Kaufman, who jokingly referred to himself as Dr. Doom-and-Gloom,
presented his own “most optimistic possible scenario, if the U.S. were
to bomb North Korea,” in which the response would include conventional
or even chemical weapons, not nukes.
Both agreed, with measured optimism, that the stakes are too high for either side to start a nuclear war.
As Bowden put it, “It’s contrary to his own interests for Kim Jong-un to trigger a nuclear option.”
“North Korea has played the same game very well for 40 years—not by
luck and not by being crazy, but by being rational,” said Kaufman.
“[Jong-un] wants to breathe and he wants to rule, and he just wants the
United States to accept him.”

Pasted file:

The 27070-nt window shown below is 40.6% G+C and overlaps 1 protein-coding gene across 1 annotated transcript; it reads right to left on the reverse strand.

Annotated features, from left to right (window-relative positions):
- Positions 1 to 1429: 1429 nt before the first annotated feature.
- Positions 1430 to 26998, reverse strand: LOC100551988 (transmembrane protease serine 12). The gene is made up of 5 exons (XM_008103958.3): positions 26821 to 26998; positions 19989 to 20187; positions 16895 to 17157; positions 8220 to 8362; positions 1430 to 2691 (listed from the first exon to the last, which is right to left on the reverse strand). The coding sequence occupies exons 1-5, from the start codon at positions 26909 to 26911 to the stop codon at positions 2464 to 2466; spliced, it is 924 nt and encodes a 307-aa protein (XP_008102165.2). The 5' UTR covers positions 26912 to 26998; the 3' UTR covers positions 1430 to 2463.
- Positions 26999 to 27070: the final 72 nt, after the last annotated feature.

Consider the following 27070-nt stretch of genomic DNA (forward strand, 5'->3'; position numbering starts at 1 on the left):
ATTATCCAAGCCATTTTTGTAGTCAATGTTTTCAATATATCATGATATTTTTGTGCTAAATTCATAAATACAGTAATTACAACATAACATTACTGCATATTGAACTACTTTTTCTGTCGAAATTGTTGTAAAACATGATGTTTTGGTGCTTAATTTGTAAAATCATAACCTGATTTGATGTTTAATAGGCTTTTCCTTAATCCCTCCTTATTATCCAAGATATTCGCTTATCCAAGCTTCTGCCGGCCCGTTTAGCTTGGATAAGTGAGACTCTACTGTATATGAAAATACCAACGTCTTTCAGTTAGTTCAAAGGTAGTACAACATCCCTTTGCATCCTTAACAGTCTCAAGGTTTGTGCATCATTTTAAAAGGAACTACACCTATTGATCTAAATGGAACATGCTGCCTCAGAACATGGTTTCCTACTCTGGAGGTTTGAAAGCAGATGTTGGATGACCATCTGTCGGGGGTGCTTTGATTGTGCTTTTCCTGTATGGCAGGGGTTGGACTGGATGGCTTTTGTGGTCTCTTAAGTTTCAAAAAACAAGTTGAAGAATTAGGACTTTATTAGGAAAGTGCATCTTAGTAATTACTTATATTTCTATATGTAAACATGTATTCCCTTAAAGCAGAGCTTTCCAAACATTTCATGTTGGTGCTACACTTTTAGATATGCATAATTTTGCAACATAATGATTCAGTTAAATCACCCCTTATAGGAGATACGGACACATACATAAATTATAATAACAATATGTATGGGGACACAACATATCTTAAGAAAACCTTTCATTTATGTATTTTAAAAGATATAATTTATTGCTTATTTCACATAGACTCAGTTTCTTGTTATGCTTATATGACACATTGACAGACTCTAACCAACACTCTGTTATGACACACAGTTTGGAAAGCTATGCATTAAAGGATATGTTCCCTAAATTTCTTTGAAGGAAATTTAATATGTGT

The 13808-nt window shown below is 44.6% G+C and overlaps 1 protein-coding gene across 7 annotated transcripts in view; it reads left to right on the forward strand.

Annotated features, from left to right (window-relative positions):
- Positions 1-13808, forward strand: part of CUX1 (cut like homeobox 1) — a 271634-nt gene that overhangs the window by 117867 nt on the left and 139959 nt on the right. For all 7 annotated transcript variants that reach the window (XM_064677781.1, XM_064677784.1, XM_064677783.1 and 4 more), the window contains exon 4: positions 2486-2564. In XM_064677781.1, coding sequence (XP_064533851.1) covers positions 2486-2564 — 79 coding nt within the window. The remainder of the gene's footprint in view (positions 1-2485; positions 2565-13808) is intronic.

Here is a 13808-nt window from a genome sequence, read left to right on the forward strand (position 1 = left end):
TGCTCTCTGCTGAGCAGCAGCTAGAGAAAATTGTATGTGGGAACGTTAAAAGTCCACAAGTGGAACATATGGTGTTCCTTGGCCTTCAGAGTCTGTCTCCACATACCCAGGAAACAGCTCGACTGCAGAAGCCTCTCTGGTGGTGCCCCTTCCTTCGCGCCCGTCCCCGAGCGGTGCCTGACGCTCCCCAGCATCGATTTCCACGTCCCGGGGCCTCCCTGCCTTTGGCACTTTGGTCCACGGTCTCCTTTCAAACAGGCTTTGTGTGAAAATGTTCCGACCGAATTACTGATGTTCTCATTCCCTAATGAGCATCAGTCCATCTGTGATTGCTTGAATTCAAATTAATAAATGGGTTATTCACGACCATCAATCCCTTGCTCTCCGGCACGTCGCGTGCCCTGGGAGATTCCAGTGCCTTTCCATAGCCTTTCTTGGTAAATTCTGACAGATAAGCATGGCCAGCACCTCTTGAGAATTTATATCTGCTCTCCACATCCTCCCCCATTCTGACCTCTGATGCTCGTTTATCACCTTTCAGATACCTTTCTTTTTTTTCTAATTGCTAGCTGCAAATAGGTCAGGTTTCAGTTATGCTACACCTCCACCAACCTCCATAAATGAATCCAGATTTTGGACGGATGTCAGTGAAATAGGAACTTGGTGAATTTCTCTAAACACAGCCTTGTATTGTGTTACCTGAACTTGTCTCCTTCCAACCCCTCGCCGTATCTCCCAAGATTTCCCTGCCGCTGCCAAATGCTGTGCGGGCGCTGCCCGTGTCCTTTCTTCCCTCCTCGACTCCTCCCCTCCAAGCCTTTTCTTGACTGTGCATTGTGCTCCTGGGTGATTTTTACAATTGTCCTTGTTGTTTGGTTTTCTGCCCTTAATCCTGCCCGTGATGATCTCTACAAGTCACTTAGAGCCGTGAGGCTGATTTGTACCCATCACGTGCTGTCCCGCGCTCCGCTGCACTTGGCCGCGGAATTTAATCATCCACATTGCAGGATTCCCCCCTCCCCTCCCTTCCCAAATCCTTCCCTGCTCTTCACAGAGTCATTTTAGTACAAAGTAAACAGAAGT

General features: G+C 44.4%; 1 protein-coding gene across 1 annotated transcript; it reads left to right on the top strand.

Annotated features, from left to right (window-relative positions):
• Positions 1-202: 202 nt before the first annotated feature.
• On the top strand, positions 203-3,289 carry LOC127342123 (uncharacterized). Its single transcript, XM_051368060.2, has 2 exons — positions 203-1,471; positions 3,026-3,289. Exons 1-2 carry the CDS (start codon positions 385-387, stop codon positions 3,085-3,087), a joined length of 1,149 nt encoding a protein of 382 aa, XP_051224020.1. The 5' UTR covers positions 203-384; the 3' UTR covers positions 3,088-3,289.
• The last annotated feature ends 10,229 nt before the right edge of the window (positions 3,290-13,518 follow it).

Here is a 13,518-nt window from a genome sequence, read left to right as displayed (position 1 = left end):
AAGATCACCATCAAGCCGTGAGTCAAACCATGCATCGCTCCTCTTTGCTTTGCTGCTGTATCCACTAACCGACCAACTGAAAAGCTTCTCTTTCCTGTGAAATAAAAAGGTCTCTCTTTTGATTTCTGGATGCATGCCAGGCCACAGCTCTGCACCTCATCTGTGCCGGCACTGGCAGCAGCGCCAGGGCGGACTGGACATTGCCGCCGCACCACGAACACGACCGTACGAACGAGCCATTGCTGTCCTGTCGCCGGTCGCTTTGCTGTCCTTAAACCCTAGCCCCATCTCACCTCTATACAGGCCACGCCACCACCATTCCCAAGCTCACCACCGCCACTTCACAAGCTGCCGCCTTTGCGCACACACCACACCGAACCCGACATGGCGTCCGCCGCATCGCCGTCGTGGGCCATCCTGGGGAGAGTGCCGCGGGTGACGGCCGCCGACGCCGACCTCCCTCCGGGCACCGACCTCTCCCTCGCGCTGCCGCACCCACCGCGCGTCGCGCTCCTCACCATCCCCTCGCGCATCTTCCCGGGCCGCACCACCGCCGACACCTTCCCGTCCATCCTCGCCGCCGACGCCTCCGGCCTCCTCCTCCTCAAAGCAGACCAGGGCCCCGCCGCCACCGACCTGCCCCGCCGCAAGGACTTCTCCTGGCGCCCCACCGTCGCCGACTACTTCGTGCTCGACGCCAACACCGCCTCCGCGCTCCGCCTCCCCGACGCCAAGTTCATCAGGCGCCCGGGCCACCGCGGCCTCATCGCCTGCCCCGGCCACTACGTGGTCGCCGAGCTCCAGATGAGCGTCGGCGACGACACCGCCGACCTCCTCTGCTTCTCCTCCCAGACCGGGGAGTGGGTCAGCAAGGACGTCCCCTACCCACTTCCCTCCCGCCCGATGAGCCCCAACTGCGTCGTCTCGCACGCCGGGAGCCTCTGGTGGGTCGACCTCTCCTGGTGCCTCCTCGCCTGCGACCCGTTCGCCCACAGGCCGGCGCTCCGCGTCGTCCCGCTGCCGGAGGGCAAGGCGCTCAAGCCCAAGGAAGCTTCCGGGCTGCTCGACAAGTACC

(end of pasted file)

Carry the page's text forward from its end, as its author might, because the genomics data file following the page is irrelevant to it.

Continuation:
But what that means for a meeting between the leaders is yet to be determined.
“In principle, you make threats to get the other side to the table,
and then negotiate,” Kaufman said. “In reality, there’s no chance
they’ll give up their nuclear arsenal. And if North Korea thinks we’re
going to institute a regime change, they have no reason for restraint.”
And though “the idea that [Trump and Kim] would talk is hopeful,” Bowden worried of America “getting played” on the world stage.
“This meeting is being orchestrated by Pyongyang,” he said, “not by Washington.”